Substack founders dive headfirst into the culture wars

One day last June, Patti Smith opened her laptop, wrote a short message to the thousands of readers of her Substack newsletter, and hit Send. “I’d be grateful for any song suggestions you think I could try,” she wrote. “Have a good weekend!”

Smith began using the rapidly expanding, increasingly influential and sometimes controversial email publishing platform in March 2021. The coronavirus had put touring on hold and Smith was working on The melting, sort of a diary about life in the COVID era, when someone at Substack reached out. Smith was intrigued. Instead of continuing with a print job that would not see the light of day for another year or two, he decided to publish The melting in Substack in real time. He signed one of the company’s “professional” deals, Substack’s equivalent of a book advance, and on March 31 sent out his first newsletter, offering readers a “diary of my private pandemic” as well as “reflections.” weekly, fragments of poetry”. , music and reflections on any subject that passes from thought to pen”.

Thirty-eight emails from Substack later, Smith reviewed the feedback on his request for song covers. A reader suggested “Pauper’s Dough” by Scottish musician King Creosote, né Kenny Anderson. Smith found the song on YouTube and instantly fell in love with its slow, whiny melody and lyrics, which he described in a later post as “a poem to the people, the salt of the earth.” He listened to her over and over again, memorizing the words and singing them as if they were his own. Luckily, Smith was due to perform in Anderson’s home country for the opening night of the COP 26 Climate Change Conference in Glasgow. Four months after discovering Anderson through his Substack, Smith took the stage with him in the dark at Glasgow’s Theater Royal. “I started crying,” he told me. “We sang the song together and it was very moving. That was a real Substack moment.”

Smith shared this story with me to convey his unwavering support for Substack, which turns five this summer, half a decade after debuting with the promise of “hastening the advent of what we’re convinced will be a new golden age for publishing.” Since its founding, in tandem with an industry-wide pivot to digital subscriptions, Substack has aggressively pursued that goal, making it a media darling and a Silicon Valley rising star. More recently, the company has found itself on the front lines of the culture wars. Its laissez-faire approach to content moderation, sometimes giving voice to objectionable figures pulled from other platforms, has made Substack a lightning rod in the debate over free speech regulation. But even amid bursts of negative media coverage, Substack has maintained a large and loyal user base, and there’s no sign of an exodus.

Smith, for his part, sees his self-titled newsletter as a kind of petri dish of what the medium can be. In addition to his serialized memoirs and various other writings, Smith uses Substack for audio messages, poetry readings, and photography. He opens his laptop at night and shoots impromptu videos, inviting fans into his white-walled room. In February, for Smith’s paying subscribers ($6/month/$50/year for unlimited access), he hosted a live performance from Electric Lady Studios, singing classics like “Ghost Dance” and “Redondo Beach.”

In its early days, Substack primarily targeted a select group of Internet-savvy writers and journalists, attracted by the promise of monetizing a direct relationship with their readers. But as it morphs from a niche publishing concern into a heavyweight startup mentioned alongside Twitter and Facebook, its user base is proliferating accordingly. “I really like my Instagram, but it has specific boundaries, and this was something new,” Smith said. “It makes me feel like in the movies, where you see the reporter going to the phone booth and calling in her story. I feel a bit like that.”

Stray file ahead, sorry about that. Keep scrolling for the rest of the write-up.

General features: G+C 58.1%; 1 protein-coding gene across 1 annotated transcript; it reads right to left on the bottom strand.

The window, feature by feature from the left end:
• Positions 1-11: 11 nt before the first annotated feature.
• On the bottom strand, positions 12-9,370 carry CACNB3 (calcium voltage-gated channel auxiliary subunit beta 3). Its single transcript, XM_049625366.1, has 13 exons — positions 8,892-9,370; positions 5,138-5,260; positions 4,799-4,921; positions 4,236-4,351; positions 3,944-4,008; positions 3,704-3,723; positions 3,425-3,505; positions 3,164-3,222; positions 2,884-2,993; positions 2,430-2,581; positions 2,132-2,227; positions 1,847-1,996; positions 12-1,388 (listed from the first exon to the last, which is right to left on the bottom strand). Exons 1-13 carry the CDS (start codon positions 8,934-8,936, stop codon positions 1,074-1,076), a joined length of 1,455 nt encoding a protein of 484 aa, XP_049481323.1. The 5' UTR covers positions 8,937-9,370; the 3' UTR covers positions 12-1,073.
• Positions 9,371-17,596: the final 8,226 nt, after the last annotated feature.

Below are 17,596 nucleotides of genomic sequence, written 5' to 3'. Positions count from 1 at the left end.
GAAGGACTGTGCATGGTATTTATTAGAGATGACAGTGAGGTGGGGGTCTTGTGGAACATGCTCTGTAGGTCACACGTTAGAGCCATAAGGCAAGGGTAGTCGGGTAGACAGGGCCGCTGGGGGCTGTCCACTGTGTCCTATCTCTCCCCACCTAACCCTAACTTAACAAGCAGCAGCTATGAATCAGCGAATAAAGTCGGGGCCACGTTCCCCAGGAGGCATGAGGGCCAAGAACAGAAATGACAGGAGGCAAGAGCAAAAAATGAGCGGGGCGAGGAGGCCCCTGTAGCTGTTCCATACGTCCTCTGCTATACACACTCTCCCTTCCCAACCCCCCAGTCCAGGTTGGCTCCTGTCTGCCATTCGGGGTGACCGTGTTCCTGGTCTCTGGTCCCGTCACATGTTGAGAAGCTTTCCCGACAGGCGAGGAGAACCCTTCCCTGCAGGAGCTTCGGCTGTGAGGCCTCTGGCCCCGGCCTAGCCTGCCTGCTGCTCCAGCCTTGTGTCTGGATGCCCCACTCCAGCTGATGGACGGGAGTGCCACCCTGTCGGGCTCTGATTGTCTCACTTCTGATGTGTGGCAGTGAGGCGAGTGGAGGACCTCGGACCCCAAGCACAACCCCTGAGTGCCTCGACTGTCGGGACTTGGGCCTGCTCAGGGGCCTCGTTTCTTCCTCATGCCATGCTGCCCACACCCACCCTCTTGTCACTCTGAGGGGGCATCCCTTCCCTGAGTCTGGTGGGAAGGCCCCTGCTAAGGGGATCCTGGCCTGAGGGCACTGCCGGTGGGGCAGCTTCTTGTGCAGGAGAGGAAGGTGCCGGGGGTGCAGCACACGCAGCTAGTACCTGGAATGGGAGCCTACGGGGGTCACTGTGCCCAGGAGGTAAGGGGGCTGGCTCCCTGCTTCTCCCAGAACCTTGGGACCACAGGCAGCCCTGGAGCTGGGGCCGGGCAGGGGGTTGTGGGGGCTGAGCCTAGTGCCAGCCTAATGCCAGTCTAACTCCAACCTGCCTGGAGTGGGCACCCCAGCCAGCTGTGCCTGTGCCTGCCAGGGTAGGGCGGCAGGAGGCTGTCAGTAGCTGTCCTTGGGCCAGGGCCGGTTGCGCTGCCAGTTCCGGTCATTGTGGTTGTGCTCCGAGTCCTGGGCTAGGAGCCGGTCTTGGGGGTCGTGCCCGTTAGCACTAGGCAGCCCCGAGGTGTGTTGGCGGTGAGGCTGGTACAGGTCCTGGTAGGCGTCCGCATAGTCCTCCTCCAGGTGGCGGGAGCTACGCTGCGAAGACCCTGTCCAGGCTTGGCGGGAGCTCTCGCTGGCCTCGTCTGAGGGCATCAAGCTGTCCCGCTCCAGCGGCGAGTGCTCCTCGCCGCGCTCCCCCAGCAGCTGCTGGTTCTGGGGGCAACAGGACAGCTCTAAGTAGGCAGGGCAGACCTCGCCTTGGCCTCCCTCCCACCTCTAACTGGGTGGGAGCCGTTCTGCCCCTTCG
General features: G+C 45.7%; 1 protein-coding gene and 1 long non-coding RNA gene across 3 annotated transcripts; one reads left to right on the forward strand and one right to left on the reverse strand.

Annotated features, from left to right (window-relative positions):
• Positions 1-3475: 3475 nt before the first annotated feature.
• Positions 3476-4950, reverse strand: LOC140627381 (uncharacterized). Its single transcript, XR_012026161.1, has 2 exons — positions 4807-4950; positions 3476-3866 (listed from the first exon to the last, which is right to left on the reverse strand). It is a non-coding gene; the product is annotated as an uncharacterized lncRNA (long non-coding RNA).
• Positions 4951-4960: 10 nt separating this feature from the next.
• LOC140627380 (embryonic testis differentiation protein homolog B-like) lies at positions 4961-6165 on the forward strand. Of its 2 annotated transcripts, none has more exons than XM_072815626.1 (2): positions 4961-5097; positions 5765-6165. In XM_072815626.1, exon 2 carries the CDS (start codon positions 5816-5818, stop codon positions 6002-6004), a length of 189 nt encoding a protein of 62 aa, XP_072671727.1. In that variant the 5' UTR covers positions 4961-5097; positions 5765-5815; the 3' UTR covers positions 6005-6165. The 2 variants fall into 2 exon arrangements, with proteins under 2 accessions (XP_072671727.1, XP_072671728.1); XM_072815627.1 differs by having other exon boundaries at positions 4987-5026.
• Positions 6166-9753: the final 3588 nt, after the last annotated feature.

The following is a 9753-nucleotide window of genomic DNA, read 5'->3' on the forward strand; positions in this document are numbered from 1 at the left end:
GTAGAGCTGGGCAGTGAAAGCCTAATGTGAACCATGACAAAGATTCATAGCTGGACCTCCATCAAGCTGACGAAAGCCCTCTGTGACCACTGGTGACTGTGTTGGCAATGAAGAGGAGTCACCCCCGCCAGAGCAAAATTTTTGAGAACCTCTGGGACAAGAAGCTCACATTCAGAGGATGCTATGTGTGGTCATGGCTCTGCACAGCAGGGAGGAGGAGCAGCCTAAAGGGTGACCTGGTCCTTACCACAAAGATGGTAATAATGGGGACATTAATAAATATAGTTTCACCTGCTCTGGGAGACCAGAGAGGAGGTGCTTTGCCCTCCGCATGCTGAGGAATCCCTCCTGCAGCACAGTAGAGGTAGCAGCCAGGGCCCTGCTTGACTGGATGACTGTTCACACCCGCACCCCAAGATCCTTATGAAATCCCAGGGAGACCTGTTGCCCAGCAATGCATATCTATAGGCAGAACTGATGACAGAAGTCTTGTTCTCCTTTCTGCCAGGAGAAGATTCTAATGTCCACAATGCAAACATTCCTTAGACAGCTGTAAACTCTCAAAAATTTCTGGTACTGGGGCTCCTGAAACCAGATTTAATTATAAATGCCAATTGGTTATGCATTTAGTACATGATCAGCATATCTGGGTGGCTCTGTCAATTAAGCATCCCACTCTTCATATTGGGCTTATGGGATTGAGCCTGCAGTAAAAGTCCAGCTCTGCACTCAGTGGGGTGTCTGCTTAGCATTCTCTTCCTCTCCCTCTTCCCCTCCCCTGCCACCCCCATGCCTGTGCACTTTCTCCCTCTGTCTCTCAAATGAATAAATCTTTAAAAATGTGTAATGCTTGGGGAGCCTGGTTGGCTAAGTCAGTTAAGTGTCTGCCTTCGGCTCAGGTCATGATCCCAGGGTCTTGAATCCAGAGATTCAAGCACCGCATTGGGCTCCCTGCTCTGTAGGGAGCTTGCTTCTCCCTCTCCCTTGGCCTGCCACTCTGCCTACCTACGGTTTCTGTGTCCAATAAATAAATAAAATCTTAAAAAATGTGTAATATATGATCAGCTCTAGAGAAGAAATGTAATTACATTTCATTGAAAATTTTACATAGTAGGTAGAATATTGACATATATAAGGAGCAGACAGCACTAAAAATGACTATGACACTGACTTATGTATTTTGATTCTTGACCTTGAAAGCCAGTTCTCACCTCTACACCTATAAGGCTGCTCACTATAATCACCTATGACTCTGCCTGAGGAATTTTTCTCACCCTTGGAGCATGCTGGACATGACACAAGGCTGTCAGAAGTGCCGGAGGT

A year and a half ago, In a column published in the pages of this magazine, I suggested that Substack “feels like a player who could be on the cusp of the big leagues.” Since then, Substack has raised an additional $65 million in venture capital, bringing his total funding to $82.4 million, led by mega-company Andreessen Horowitz, and his valuation to $650 million. His head count is about 90, up from 10 at the start of the pandemic. In November, the company, based in the financial district of San Francisco, offered a small glimpse into its otherwise opaque revenue, saying it had surpassed 1 million paid subscriptions to Substack’s top 10 publications. of which, out of hundreds of thousands, they collectively generate more than $20 million a year. (Substack typically takes 10 percent of a newsletter’s revenue, but individual offers vary; some writers take a lump sum in exchange for giving up 85 percent of your subscription dollars.) In addition to Smith, Substack has been joined by several other literary lions (Salman Rushdie, George Saunders, Roxanne Gay, Chuck Palahniuk, Joyce Carol Oates), which has also begun to attract celebrities of different stripes (Padma Lakshmi, Nick Offerman, Dan Rather, Edward Snowden, Kareem Abdul-Jabbar). In February, President Joe Biden bypassed the long line of print reporters clamoring for a meeting and offered one instead to Heather Cox Richardson, the noted history professor who became Substack’s most widely read writer last year. . Substack also seems to have influenced the strategy of major traditional news brands, such as the atlantic Y The New York Times, who have been building their own newsletter portfolios and, in some cases, competing for talent with Substack. They’re not in Mark Zuckerberg territory yet, but that seems to be the point: Someone who’s friends with co-founder Hamish McKenzie told me he once said Substack would be the next Facebook.